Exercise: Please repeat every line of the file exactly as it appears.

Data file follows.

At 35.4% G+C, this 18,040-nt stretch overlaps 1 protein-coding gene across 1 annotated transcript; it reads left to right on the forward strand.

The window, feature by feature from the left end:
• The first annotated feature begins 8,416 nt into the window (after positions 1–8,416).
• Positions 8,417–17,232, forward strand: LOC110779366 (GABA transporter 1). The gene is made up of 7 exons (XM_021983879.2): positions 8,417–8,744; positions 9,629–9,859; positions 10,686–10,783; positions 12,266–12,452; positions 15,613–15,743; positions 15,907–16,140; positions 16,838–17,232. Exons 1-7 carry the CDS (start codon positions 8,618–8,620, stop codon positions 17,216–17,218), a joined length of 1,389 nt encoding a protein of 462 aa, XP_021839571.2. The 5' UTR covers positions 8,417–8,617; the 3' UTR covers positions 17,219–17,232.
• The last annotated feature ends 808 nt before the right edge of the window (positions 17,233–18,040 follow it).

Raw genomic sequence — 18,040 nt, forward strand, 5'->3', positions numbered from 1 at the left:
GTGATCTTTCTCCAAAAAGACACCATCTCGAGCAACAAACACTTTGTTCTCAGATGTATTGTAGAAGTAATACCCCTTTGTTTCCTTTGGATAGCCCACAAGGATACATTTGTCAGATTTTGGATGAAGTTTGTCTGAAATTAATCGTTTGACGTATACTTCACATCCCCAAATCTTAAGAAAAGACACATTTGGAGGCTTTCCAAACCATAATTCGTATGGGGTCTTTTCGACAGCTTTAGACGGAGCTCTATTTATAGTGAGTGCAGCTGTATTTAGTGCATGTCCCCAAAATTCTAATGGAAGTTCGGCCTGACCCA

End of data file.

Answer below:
At 35.4% G+C, this 18,040-nt stretch overlaps 1 protein-coding gene across 1 annotated transcript; it reads left to right on the forward strand.

The window, feature by feature from the left end:
• The first annotated feature begins 8,416 nt into the window (after positions 1–8,416).
• Positions 8,417–17,232, forward strand: LOC110779366 (GABA transporter 1). The gene is made up of 7 exons (XM_021983879.2): positions 8,417–8,744; positions 9,629–9,859; positions 10,686–10,783; positions 12,266–12,452; positions 15,613–15,743; positions 15,907–16,140; positions 16,838–17,232. Exons 1-7 carry the CDS (start codon positions 8,618–8,620, stop codon positions 17,216–17,218), a joined length of 1,389 nt encoding a protein of 462 aa, XP_021839571.2. The 5' UTR covers positions 8,417–8,617; the 3' UTR covers positions 17,219–17,232.
• The last annotated feature ends 808 nt before the right edge of the window (positions 17,233–18,040 follow it).

Raw genomic sequence — 18,040 nt, forward strand, 5'->3', positions numbered from 1 at the left:
GTGATCTTTCTCCAAAAAGACACCATCTCGAGCAACAAACACTTTGTTCTCAGATGTATTGTAGAAGTAATACCCCTTTGTTTCCTTTGGATAGCCCACAAGGATACATTTGTCAGATTTTGGATGAAGTTTGTCTGAAATTAATCGTTTGACGTATACTTCACATCCCCAAATCTTAAGAAAAGACACATTTGGAGGCTTTCCAAACCATAATTCGTATGGGGTCTTTTCGACAGCTTTAGACGGAGCTCTATTTATAGTGAGTGCAGCTGTATTTAGTGCATGTCCCCAAAATTCTAATGGAAGTTCGGCCTGACCCA